Bowel cancer symptoms: Three ‘subtle’ warning signs to watch out for
Bowel cancer describes cancer that begins in the large bowel. Depending on where the cancer starts, bowel cancer is sometimes called colon or rectal cancer. If it’s detected early enough, treatment can cure bowel cancer and stop it coming back. It is therefore essential to spot the warning signs, however subtle they may seem.
Constipation is rarely caused by serious bowel conditions
According to Macmillan UK, these subtle symptoms can signify bowel cancer:
- Unexplained tiredness
According to Bowel Cancer UK, tiredness may signal the bowel cancer has lead to a lack of iron in the body, which can cause anaemia (lack of red blood cells).
“If you have anaemia, you are likely to feel very tired and your skin may look pale,” noted the charity.
According to the NHS, the most common symptoms of bowel cancer are:
- A persistent change in bowel habit – going more often, with looser stools and sometimes tummy (abdominal) pain
- Blood in the stools without other piles (haemorrhoids) symptoms – this makes it unlikely the cause is haemorrhoids
- Abdominal pain, discomfort or bloating always brought on by eating – sometimes resulting in a reduction in the amount of food eaten and weight loss
- “Constipation, where you pass harder stools less often, is rarely caused by serious bowel conditions,” noted the the health body.\
Find out the major yet often misdiagnosed symptom here.
If a person experiences one or more of the symptoms of bowel cancer, and they persist for more than four weeks, they should see their GP, advised the NHS.
While is not clear what causes bowel cancer, certain lifestyle factors may increase a person’s risk.
A growing body of evidence points to the dangers of eating an unhealthy diet.
A recent population study revealed a link between eating “inflammatory diet” and a heightened risk of bowel cancer.
An inflammatory diet is usually characterised by the consumption of refined carbohydrates, red and processed meat, and saturated or trans fats.
“We have observed an association between the risk of developing colorectal cancer and the inflammatory potential of the diet. That is, the participants who followed an inflammatory diet had almost twice the risk of developing colorectal cancer, which is the fourth most frequent cancer worldwide,” explained Dr. Mireia Obón, lead author and head of the colorectal cancer research group at IDIBELL-ICO.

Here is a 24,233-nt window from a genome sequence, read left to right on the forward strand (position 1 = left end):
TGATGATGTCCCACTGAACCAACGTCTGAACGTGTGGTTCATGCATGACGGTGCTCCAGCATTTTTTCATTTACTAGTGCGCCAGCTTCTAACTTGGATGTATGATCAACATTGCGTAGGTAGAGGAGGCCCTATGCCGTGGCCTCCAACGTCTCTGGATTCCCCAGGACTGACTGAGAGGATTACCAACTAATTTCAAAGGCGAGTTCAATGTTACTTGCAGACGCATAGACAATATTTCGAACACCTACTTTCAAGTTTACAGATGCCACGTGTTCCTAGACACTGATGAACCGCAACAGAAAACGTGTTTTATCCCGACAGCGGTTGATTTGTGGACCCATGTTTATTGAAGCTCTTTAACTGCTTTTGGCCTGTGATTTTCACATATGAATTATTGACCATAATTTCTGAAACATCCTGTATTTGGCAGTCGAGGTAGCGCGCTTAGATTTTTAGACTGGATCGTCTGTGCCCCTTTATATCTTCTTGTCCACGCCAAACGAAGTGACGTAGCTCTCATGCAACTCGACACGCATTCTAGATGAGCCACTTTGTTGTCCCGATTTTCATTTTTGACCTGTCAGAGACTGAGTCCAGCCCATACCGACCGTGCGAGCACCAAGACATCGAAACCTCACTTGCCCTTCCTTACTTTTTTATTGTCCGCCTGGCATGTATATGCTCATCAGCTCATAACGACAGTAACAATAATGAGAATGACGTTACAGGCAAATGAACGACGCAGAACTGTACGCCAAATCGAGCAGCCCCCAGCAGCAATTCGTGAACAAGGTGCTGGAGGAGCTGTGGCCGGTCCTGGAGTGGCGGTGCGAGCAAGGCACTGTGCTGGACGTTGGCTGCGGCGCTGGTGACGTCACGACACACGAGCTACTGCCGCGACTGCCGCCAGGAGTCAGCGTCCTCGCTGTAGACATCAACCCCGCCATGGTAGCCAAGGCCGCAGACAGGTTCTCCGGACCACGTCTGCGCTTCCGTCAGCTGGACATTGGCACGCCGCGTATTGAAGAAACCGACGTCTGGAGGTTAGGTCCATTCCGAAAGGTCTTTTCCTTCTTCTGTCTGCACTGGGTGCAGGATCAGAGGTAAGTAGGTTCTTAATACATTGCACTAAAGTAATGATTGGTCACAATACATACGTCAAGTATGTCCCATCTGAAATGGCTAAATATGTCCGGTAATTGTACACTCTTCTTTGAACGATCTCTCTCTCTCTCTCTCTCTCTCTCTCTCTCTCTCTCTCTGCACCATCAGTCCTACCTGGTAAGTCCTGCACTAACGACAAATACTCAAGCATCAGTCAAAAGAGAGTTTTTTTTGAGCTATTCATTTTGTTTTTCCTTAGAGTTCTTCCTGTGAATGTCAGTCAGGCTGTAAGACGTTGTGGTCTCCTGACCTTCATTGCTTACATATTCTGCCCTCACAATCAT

According to the NHS, other risk factors include:
- Age – almost nine in ten cases of bowel cancer occur in people aged 60 or over
- Weight – bowel cancer is more common in people who are overweight or obese
- Exercise – being inactive increases a person’s risk of getting bowel cancer
- Alcohol – drinking alocohol might increase your risk of getting bowel cancer
- Smoking– smoking may increase your chances of getting bowel cancer
- Family history – having a close relative (mother or father, brother or sister) who developed bowel cancer under the age of 50 puts a person at a greater lifetime risk of developing the condition; screening is offered to people in this situation, and a person should discuss this with their GP
Some people also have an increased risk of bowel cancer because they have another condition, such as extensive ulcerative colitis or Crohn’s disease in the colon for more than 10 years, notes the health site.
Although there are some risks a person can’t change, such as a person’s family history or their age, committing to a healthier lifestyle can reduce their risk, it added.
Bowel cancer screening
To detect cases of bowel cancer sooner, the NHS offers two types of bowel cancer screening to adults registered with a GP in England:
- All men and women aged 60 to 74 are invited to carry out a faecal occult blood (FOB) test. Every two years, they’re sent a home test kit, which is used to collect a stool sample. If a person is 75 or over, they can ask for this test by calling the freephone helpline on 0800 707 60 60.
- An additional one-off test called bowel scope screening is gradually being introduced in England. This is offered to men and women at the age of 55. It involves a doctor or nurse using a thin, flexible instrument to look inside the lower part of the bowel.
However, as the NHS points out, no screening test is 100 percent reliable. “It’s up to you to decide if you want to have it,” it said.
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